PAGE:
THOUSANDS of abandoned bore holes left puckering Queensland's landscape after 170 years of coal mining may now be repaired.
This week, the Queensland Government unveiled plans to ensure these leftover bores and any gas leaking from them were safe.
On Friday, the government conceded it had little idea of just how many coal exploration drill sites it had to worry about.
A spokesman for Mines Minister Andrew Cripps said coal mining throughout the state since the 1840s meant the scale of the issue was difficult to quantify.
"It is currently not possible to identify the precise number and location of all historic coal exploration bores in Queensland," he said.
"In many cases, the companies that drilled them no longer exist."
These days, such holes must be plugged and rehabilitated but those drilled decades before could still pose some danger.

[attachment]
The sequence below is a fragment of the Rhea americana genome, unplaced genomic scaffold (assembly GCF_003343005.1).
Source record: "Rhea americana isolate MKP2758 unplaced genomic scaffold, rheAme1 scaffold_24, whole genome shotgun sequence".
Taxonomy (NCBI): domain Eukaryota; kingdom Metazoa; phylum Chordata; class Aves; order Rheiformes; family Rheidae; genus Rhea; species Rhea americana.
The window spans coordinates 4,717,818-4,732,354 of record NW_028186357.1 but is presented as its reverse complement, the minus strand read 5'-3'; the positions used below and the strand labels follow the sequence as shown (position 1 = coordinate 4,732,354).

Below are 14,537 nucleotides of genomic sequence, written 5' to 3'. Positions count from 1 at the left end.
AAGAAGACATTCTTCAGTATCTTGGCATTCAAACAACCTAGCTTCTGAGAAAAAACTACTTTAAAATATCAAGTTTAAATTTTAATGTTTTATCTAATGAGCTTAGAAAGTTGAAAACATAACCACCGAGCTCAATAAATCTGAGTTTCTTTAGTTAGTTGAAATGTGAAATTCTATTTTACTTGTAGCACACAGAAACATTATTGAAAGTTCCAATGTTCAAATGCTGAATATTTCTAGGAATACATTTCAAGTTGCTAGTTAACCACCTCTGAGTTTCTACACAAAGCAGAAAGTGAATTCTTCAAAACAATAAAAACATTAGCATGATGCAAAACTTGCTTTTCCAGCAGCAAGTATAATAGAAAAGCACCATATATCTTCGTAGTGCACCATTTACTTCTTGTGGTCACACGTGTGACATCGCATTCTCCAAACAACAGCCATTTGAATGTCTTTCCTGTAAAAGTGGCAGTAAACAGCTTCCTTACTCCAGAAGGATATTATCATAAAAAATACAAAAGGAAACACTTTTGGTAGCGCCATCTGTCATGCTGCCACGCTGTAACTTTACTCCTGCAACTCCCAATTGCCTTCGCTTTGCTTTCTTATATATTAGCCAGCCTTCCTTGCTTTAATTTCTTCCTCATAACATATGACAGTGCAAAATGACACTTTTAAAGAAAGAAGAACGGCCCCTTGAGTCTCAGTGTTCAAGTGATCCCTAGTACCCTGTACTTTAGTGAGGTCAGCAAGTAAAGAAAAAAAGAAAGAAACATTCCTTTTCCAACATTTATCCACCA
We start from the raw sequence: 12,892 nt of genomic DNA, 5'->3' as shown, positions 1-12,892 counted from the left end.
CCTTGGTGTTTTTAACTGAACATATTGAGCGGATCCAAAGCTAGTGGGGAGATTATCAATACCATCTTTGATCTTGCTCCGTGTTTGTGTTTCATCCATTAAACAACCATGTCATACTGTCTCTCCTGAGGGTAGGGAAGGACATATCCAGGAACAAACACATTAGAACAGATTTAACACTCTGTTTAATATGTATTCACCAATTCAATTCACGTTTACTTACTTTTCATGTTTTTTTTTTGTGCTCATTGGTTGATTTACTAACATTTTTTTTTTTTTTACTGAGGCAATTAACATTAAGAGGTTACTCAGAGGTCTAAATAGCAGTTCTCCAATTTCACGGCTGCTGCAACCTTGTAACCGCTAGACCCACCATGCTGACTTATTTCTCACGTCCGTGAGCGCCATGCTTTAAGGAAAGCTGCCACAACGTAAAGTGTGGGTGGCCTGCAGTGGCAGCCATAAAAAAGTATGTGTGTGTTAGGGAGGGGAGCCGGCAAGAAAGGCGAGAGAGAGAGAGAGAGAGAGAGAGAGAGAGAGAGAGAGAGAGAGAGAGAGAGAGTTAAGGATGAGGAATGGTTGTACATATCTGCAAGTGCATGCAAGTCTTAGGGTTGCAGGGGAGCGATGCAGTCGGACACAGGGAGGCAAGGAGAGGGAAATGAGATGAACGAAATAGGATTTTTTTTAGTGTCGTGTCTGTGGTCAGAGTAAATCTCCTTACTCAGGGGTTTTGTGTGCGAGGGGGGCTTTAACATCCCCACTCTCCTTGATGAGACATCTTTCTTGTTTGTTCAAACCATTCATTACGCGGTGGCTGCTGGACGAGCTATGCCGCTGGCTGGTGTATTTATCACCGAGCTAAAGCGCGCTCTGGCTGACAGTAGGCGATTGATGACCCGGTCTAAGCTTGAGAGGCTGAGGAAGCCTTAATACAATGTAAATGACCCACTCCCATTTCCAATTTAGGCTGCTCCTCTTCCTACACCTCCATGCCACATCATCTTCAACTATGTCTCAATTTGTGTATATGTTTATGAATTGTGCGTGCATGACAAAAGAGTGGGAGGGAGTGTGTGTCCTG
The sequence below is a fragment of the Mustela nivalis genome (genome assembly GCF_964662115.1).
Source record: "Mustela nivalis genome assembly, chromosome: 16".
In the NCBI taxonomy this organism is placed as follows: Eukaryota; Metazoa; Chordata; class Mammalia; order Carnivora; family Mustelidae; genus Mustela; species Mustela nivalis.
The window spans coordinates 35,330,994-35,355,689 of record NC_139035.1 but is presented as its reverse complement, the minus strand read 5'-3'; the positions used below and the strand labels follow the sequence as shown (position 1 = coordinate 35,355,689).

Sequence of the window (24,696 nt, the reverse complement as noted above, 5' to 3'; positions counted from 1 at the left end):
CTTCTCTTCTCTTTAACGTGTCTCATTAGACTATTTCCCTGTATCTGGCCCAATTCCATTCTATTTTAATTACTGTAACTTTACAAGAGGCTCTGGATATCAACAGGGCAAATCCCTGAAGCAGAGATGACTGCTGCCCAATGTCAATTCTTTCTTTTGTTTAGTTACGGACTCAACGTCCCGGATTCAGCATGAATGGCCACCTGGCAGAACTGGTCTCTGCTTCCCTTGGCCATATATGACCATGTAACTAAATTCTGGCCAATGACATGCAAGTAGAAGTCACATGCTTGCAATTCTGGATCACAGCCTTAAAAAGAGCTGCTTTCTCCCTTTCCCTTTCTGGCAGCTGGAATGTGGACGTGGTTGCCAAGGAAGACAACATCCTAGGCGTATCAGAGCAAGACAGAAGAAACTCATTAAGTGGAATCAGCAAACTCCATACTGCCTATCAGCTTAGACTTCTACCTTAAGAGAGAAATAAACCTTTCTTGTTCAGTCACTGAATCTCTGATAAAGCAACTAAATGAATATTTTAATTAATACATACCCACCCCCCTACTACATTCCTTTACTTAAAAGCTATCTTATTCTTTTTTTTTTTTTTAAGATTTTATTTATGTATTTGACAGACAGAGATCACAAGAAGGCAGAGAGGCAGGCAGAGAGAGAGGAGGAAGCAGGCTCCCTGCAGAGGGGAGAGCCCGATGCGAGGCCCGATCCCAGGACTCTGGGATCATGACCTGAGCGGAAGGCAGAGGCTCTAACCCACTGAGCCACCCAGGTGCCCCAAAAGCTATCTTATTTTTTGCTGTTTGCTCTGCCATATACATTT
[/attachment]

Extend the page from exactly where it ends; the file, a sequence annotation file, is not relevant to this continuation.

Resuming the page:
The government was pushed to create the guidelines after a long-abandoned bore near Kogan, west of Dalby in south-west Queensland, was found to be leaking methane.
Since the gas leak was discovered, the site has been repaired, filled with concrete and capped with the help of departmental and industry inspectors.
The government's latest plan will be guided by peak bodies for Queensland's mining industry and Australia's gas sector.
On Wednesday, Mr Cripps said while any risk posed by these discarded sites was low, the government needed to know what to do if a problematic site was reported.
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